• The free radical often pulls an electron off a neighboring molecule, causing the affected molecule to become a free radical itself. (wikipedia.org)
  • The new free radical can then pull an electron off the next molecule, and a chemical chain reaction of radical production occurs. (wikipedia.org)
  • damage
  • Aluminium toxicity causes an increase in lipid peroxidation, with most damage occurring in the brain. (wikipedia.org)
  • The results showed support for pinoline's ability to reduce damage from lipid peroxidation. (wikipedia.org)
  • The free radical theory of aging (FRTA) states that organisms age because cells accumulate free radical damage over time. (wikipedia.org)
  • Noting that radiation causes "mutation, cancer and aging", Harman argued that oxygen free radicals produced during normal respiration would cause cumulative damage which would eventually lead to organismal loss of functionality, and ultimately death. (wikipedia.org)
  • Free radical damage within cells has been linked to a range of disorders including cancer, arthritis, atherosclerosis, Alzheimer's disease, and diabetes. (wikipedia.org)
  • This damage then causes mutations which lead to an increase of ROS production and greatly enhance the accumulation of free radicals within cells. (wikipedia.org)
  • Biology
  • in 1991, and since then the amount of research involving this chemical has been steadily increasing, with entire issues of relatively high-impact journals such as Molecular Aspects of Medicine and Free Radical Biology and Medicine devoting volumes to 4-HNE-centered publications. (wikipedia.org)
  • formation
  • K. Hasegawa and L. K. Patterson, Pulse r.adiolysis studies in model lipid systems: formation and behaviour of peroxyradicals in fatty acids, Photochem. (springer.com)
  • Candeias LP, Stratford MRL, Wardman P: Formation of hydroxyl radicals on reaction of hypochlorous acid with ferrocyanide, a model iron(II) complex. (springer.com)
  • Formation of novel nitrogen-containing oxidized lipid derivatives. (springer.com)
  • radiation
  • Two sources inspired Harman: 1) the rate of living theory, which holds that lifespan is an inverse function of metabolic rate which in turn is proportional to oxygen consumption, and 2) Rebbeca Gershman's observation that hyperbaric oxygen toxicity and radiation toxicity could be explained by the same underlying phenomenon: oxygen free radicals. (wikipedia.org)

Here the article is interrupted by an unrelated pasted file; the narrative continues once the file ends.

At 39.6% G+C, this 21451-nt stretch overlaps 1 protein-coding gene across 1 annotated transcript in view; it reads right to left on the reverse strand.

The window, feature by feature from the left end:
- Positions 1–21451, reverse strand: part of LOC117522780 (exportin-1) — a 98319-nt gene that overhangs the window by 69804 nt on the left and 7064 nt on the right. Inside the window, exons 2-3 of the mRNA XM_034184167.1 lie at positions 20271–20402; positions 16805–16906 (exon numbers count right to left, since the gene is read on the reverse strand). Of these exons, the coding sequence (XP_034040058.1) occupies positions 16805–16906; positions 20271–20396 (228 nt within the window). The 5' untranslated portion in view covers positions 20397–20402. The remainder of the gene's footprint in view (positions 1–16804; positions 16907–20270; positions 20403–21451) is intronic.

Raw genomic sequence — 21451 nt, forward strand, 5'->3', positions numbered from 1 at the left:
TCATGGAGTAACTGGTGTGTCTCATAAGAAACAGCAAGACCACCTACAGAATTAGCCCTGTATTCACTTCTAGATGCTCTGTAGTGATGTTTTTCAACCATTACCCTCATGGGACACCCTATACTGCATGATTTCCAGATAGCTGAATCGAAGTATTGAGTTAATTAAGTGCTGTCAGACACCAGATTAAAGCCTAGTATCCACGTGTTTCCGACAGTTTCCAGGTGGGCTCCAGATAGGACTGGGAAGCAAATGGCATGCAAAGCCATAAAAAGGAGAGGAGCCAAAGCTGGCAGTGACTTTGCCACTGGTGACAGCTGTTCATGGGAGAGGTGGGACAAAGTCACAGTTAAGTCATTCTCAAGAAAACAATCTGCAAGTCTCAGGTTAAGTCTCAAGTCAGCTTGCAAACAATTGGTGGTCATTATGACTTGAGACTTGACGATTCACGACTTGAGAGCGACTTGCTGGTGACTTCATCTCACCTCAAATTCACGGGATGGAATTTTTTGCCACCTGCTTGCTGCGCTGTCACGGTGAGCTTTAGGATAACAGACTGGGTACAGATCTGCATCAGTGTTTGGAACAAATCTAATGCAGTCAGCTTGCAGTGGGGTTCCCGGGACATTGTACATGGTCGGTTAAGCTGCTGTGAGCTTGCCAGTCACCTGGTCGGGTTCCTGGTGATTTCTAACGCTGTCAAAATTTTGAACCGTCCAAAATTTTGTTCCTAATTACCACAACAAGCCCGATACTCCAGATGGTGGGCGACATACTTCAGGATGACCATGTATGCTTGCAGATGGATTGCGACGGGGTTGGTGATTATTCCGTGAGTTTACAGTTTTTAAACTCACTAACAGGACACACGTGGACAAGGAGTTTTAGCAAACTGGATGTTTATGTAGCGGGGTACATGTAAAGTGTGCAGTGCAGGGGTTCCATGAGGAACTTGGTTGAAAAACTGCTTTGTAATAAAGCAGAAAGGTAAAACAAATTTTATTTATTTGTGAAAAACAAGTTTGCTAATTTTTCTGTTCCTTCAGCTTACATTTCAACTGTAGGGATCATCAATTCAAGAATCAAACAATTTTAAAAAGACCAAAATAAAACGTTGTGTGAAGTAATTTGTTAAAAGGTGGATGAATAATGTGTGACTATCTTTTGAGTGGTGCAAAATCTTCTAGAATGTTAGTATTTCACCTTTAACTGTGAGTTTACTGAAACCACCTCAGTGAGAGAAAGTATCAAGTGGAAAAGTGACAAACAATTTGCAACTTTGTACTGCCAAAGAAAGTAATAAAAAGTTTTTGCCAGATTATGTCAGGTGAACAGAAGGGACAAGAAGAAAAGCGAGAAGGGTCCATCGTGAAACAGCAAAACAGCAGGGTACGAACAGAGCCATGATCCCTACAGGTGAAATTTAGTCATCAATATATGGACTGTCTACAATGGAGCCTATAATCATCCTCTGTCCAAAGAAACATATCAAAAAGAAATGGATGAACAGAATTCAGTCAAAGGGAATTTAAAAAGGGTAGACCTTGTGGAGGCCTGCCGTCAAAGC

• cells
  • It has been shown that cells sustain progressive lipid peroxidation following an apoptotic signal, and it has been suggested that oxidative stress is a common mediator of apoptosis [ 5 - 7 ]. (hindawi.com)
  • 4-Hydroxynonenal, or 4-hydroxy-2-nonenal or 4-HNE or HNE, (C9H16O2), is an α,β-unsaturated hydroxyalkenal that is produced by lipid peroxidation in cells. (wikipedia.org)
  • activity
  • D. Rowley, J. M. C. Gutteridge, D. R. Blake and B. Halliwell, Lipid peroxidation in rheumatoid arthritis: TBA activity and catalytic iron salts in synovial fluid from RA. (springer.com)
  • The biological activity of this molecule is of interest as a potential free radical scavenger, also known as an antioxidant, and as a monoamine oxidase A inhibitor. (wikipedia.org)
  • increase
  • It is found throughout animal tissues, and in higher quantities during oxidative stress due to the increase in the lipid peroxidation chain reaction, due to the increase in stress events. (wikipedia.org)
  • There has been some evidence to suggest that free radicals and some reactive nitrogen species trigger and increase cell death mechanisms within the body such as apoptosis and in extreme cases necrosis. (wikipedia.org)
  • Injury
  • However, the 'tan' produced by erythrulose/DHA only has an SPF of up to 3, and enhances the free radical injury from UV (compared to untreated skin) for the 24 hours after self-tanner is applied, according to a 2007 study led by Katinka Jung of the Gematria Test Lab in Berlin. (wikipedia.org)